There was range to the Sundance Film Festival this year. If you asked attendees to name their top films, you’d hear a lot of healthy variance. As usual, social issue docs had a strong showing, a notable thread that jumped out at me was “writing history.” Three documentaries fit together so well that it made me think “getting it on record” must be part of the Zeitgeist. Since there’s only space for two here, I’ll start by mentioning Reagan, by Eugene Jarecki (The Fog of War and Why We Fight), an exceptionally balanced doc which aims to shed light on the real Ronald Reagan, beyond the mythology of the 48th President that still dominates the conservative political discourse here in the United States.

Some people buy into myths, for a variety of reasons, Jarecki aims to right the scales, to emphasize what Reagan’s son, Ron Reagan Jr., says about his father, “He was both smarter and better than the left think he was, and less the giant than many on the right think he was.” Like Jarecki, two other filmmakers added their takes to history:

How excellent would it be if you were sifting through the vault at a television studio, looking through film reels for a project you were researching, when all of a sudden you discovered a huge archive of mostly unseen 16mm footage documenting a vital piece of history? Making its way to Park City from Scandinavia was The Black Power Mixtape 1967-1975, directed by Swedish filmmaker Göran Hugo Olsson and coproduced by Danny Glover. Olsson discovered a trough of pristinely preserved footage about the Black Power Movement while working on a movie about Soul Music. He recalls: “The moment we saw this footage we knew we were going to make this movie. I also saw it as my duty to take these fantastic images and make them accessible to an audience.”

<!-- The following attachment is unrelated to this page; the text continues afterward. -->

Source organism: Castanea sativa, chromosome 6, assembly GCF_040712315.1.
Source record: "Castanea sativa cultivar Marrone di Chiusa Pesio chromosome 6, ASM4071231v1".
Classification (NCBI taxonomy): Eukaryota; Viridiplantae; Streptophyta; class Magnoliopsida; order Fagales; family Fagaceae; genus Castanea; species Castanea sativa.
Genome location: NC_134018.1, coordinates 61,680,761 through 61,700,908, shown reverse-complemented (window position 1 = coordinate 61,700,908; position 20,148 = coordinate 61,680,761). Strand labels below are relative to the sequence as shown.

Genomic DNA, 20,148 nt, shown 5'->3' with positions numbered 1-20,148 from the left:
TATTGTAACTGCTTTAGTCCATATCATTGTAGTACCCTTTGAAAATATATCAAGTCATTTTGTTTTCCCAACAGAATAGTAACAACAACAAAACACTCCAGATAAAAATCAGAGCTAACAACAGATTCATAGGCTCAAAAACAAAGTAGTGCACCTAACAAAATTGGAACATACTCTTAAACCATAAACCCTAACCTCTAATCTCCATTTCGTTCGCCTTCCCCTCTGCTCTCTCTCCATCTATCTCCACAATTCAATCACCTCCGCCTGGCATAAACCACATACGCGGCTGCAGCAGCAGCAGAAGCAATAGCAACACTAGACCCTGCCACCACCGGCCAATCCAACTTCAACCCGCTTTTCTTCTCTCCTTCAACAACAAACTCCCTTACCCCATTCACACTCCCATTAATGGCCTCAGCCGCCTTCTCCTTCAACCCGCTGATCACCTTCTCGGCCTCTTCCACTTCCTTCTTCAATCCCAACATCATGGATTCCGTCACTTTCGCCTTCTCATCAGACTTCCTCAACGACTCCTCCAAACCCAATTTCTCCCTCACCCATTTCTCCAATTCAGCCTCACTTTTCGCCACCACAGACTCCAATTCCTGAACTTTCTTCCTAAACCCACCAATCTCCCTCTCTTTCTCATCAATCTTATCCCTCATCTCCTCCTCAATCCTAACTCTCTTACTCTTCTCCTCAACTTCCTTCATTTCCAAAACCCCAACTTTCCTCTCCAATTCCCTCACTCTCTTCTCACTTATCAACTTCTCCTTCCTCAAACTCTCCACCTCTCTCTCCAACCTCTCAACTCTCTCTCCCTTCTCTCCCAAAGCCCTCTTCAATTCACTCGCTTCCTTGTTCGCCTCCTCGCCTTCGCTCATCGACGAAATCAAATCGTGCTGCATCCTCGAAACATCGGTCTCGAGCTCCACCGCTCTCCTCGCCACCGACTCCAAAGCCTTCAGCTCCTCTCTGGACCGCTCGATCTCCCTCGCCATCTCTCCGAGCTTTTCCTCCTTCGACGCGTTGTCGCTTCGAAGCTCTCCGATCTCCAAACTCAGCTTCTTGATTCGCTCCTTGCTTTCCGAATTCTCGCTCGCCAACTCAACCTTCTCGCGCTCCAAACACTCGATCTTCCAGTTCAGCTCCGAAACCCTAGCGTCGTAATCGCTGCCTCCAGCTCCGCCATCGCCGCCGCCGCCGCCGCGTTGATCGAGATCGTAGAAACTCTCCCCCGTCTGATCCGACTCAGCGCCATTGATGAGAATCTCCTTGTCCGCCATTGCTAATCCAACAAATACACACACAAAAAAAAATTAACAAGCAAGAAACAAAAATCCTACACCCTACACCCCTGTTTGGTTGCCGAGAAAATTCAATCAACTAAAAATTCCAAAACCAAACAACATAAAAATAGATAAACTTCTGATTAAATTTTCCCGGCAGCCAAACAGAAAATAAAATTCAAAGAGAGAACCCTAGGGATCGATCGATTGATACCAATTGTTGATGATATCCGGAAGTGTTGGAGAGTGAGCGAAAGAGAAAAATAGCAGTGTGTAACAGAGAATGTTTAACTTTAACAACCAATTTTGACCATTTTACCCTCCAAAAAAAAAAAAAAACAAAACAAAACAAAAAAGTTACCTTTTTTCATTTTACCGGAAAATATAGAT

Goran Hugo Olsson

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